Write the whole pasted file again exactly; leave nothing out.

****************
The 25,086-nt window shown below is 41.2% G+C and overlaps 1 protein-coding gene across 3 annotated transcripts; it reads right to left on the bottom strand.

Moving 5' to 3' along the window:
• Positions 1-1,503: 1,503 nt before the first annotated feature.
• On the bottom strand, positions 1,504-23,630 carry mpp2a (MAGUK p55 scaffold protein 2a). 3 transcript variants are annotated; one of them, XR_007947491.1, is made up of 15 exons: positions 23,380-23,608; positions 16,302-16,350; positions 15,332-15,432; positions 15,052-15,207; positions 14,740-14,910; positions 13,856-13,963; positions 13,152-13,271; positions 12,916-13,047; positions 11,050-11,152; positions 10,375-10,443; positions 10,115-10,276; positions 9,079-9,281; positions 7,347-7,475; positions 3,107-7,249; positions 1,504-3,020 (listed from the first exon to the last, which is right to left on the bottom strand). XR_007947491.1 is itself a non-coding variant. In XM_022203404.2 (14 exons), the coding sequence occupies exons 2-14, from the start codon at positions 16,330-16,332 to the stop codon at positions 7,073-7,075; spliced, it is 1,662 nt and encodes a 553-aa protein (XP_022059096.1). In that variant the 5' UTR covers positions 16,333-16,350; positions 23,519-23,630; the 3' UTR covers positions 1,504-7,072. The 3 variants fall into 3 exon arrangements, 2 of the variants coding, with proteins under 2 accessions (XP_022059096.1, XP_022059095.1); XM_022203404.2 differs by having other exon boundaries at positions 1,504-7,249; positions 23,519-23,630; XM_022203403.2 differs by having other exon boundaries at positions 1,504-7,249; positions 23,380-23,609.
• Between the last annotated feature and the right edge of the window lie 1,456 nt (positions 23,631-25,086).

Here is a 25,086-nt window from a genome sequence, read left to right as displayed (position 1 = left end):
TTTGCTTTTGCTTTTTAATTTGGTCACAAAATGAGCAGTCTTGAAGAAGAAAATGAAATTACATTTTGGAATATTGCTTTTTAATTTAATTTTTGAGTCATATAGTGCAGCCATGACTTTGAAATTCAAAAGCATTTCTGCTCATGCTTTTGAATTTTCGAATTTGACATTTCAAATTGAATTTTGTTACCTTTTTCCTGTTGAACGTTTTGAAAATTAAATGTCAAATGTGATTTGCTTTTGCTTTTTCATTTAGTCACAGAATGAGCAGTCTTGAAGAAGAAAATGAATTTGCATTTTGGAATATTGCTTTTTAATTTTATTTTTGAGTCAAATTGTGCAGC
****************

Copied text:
The 25,086-nt window shown below is 41.2% G+C and overlaps 1 protein-coding gene across 3 annotated transcripts; it reads right to left on the bottom strand.

Moving 5' to 3' along the window:
• Positions 1-1,503: 1,503 nt before the first annotated feature.
• On the bottom strand, positions 1,504-23,630 carry mpp2a (MAGUK p55 scaffold protein 2a). 3 transcript variants are annotated; one of them, XR_007947491.1, is made up of 15 exons: positions 23,380-23,608; positions 16,302-16,350; positions 15,332-15,432; positions 15,052-15,207; positions 14,740-14,910; positions 13,856-13,963; positions 13,152-13,271; positions 12,916-13,047; positions 11,050-11,152; positions 10,375-10,443; positions 10,115-10,276; positions 9,079-9,281; positions 7,347-7,475; positions 3,107-7,249; positions 1,504-3,020 (listed from the first exon to the last, which is right to left on the bottom strand). XR_007947491.1 is itself a non-coding variant. In XM_022203404.2 (14 exons), the coding sequence occupies exons 2-14, from the start codon at positions 16,330-16,332 to the stop codon at positions 7,073-7,075; spliced, it is 1,662 nt and encodes a 553-aa protein (XP_022059096.1). In that variant the 5' UTR covers positions 16,333-16,350; positions 23,519-23,630; the 3' UTR covers positions 1,504-7,072. The 3 variants fall into 3 exon arrangements, 2 of the variants coding, with proteins under 2 accessions (XP_022059096.1, XP_022059095.1); XM_022203404.2 differs by having other exon boundaries at positions 1,504-7,249; positions 23,519-23,630; XM_022203403.2 differs by having other exon boundaries at positions 1,504-7,249; positions 23,380-23,609.
• Between the last annotated feature and the right edge of the window lie 1,456 nt (positions 23,631-25,086).

Here is a 25,086-nt window from a genome sequence, read left to right as displayed (position 1 = left end):
TTTGCTTTTGCTTTTTAATTTGGTCACAAAATGAGCAGTCTTGAAGAAGAAAATGAAATTACATTTTGGAATATTGCTTTTTAATTTAATTTTTGAGTCATATAGTGCAGCCATGACTTTGAAATTCAAAAGCATTTCTGCTCATGCTTTTGAATTTTCGAATTTGACATTTCAAATTGAATTTTGTTACCTTTTTCCTGTTGAACGTTTTGAAAATTAAATGTCAAATGTGATTTGCTTTTGCTTTTTCATTTAGTCACAGAATGAGCAGTCTTGAAGAAGAAAATGAATTTGCATTTTGGAATATTGCTTTTTAATTTTATTTTTGAGTCAAATTGTGCAGC